The iPhone 8 has (almost) arrived, and the reviews are in.
They’ve been a bit … well, cool would be putting it mildly. Putting it sharply might entail the words “read at risk of getting frostbite”.
“The default phone,” “the status quo upgrade,” “crippled” and “fine” were common descriptors, though the list goes on and on (and on). The consensus wasn’t that Apple made a bad phone; most reviewers agreed that they like the iPhone 8 just fine.
Now whether the iPhone X release lives up to the hype – well, maybe put a pin in that for a second.
Whether you think the iPhone X is all show and no go, or you agree with Tim Cook that “it is the biggest leap forward since the original iPhone” – it is almost impossible to argue that it didn’t almost completely overshadow the iPhone 8. At about 10 minutes old, the iPhone 8 managed to look old fashioned, with an LCD (instead of OLED) screen and a design similar to the iPhone 6 and 7.
It’s not that people hated the newish iPhone – but standing next to the shiny new iPhone, the ecosystem’s collective response has been a yawn. Good enough … but when does the real iPhone get here?
But while many people are kind of shrugging off the iPhone 8, questions remain about the X. Will it ship, will it work and will customers want to fork over $1,000 for the revolutionary iPhone when it arrives? And does the much-overlooked iPhone 8 have surprises in store?
Gene Munster Says Enterprise Will Want The Eight
For all the lukewarm iPhone X reviews, Apple analyst and guru Gene Munster doesn’t think the X will actually be where Apple sees the bulk of its sales in the next upgrade cycle. Although the $1,000 phone may get more attention, he surmised that cost-conscious and corporate buyers will be less concerned with having the shiniest, newest phone on the market, and instead will simply be responding to the fact that they are now at a point in the upgrade cycle where new phones are optimal.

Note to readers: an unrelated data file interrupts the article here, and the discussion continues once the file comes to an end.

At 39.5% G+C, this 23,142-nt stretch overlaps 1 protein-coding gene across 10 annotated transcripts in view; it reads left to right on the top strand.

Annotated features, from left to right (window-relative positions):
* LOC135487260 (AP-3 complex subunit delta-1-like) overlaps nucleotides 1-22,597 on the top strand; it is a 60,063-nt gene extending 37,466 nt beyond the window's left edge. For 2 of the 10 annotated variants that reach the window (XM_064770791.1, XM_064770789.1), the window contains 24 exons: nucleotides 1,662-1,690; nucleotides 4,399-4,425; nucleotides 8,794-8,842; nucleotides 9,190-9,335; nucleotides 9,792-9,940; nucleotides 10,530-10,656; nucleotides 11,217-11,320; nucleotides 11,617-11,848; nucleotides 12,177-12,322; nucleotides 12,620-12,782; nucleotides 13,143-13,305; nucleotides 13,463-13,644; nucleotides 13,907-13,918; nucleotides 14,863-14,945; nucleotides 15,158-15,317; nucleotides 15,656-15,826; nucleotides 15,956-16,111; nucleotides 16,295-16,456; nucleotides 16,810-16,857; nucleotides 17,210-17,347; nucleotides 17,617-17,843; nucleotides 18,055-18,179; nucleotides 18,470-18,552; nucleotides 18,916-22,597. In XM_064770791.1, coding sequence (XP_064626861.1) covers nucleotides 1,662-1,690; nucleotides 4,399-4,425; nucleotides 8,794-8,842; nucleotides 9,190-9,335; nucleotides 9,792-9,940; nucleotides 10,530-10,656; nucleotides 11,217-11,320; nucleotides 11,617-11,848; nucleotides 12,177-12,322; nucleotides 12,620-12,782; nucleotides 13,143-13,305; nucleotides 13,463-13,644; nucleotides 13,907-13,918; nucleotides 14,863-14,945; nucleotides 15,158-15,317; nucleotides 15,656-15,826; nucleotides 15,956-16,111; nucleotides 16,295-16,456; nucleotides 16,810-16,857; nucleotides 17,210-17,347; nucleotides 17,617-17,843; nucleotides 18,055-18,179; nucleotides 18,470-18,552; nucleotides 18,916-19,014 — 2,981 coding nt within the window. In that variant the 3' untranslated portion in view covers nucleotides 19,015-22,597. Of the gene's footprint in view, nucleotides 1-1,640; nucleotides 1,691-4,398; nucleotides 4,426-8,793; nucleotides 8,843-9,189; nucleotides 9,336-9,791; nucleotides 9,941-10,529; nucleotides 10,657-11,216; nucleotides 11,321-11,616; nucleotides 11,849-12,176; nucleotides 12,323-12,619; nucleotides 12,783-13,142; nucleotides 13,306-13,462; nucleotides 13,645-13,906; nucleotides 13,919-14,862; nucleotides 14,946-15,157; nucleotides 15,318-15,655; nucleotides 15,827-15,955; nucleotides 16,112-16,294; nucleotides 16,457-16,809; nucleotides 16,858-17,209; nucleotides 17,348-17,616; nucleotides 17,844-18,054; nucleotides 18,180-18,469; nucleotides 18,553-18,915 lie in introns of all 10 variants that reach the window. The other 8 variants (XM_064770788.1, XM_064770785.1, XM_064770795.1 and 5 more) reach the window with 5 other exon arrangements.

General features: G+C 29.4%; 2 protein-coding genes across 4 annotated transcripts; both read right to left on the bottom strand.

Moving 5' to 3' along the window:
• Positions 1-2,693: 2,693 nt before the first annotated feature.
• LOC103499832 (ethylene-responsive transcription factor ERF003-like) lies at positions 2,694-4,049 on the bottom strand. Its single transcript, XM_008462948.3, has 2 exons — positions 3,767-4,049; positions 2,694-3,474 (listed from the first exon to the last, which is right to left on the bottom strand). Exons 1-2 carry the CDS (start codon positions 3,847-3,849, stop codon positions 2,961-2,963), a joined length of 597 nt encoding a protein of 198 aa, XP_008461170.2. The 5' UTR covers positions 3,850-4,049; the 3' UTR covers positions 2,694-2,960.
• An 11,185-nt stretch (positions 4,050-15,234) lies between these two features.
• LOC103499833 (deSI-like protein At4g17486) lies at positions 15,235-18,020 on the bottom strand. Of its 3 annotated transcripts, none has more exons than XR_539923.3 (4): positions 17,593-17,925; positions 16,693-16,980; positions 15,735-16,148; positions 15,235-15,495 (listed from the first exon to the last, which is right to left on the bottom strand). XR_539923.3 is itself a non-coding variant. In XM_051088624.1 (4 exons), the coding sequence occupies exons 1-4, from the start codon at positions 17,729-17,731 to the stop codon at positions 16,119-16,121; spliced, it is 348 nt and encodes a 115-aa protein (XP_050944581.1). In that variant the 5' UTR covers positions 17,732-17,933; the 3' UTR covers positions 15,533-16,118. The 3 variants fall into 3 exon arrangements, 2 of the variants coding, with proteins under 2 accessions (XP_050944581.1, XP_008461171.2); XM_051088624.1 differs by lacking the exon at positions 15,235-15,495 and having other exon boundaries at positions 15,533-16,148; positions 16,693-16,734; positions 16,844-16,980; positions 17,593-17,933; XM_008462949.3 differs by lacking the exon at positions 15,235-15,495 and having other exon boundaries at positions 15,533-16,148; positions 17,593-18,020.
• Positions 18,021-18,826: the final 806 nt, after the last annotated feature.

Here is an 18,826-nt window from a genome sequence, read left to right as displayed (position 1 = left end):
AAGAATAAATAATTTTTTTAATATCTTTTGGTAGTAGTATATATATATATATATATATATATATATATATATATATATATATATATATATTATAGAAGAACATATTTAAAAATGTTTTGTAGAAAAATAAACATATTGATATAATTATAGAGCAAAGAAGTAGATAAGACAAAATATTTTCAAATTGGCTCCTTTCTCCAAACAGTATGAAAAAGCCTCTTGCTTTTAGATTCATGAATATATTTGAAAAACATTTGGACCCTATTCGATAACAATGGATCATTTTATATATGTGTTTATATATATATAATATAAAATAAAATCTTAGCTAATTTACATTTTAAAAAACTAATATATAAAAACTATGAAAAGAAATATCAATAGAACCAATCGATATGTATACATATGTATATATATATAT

Given that the iPhone 8 is a solidly reviewed phone, Munster suspects it will actually be where Apple sees the bulk of its upgrades.
“We think there will be far less adoption of the most advanced version,” Munster said. “Typically, corporate also under-indexes to consumers, because they’re usually a little bit tighter on their budget and they want a phone that’s been around for a little bit.”
Munster predicts that the flagship X will only account for about 20 percent of sales, with the iPhone 8 making up 25 percent. He believes the remainder of sales will come from older models.
The good news, he noted, is that Apple is due for a very active upgrade cycle, as there are a lot of Apple users looking for new phones, some of whom may have been waiting for this mega-cycle.
“Our estimates are that the number of active iPhones that are three years old or older is now entering about 300 million units,” Munster told CNBC’s “Fast Money” on Tuesday. “And most of the Street thinks that this next cycle is going to be about 250 million units. And so, at the point of three years, it’s less about the features and some of the reviews, and more about, ‘I need my phone to survive and it’s just not holding up.’ It’s not very glamorous – in a baseball term, I’d say it’s ‘manufacturing runs’ – but enough to yield the demand to get this to be a nice improvement over the last cycle.”
So, great news?
Those 250-300 million users are already Apple users, which means they are kind of table stakes for Apple. Sure, they are a lot of stakes on that table, but if Apple can’t convert its installed user base, then they have a much bigger problem, given that the iPhone drives a big chunk of Apple’s sales (nearly 70 percent in Q1 2017).
The more important number t to watch is another “i” factor – incremental users.
And for that, we have a unique opportunity to look inside one of the biggest consumer product A/B tests going: the iPhone 8 versus the iPhone X.
A Very Public A/B Test
The world is full of Steve Jobs stories, but among the favorites is the one about the day the original iPhone was announced. Legend has it that Jobs thought introducing the world to this revolutionary new product was the perfect way to kick it off – that people would have to see it in action to believe it – and that no one was expecting anything this remarkable.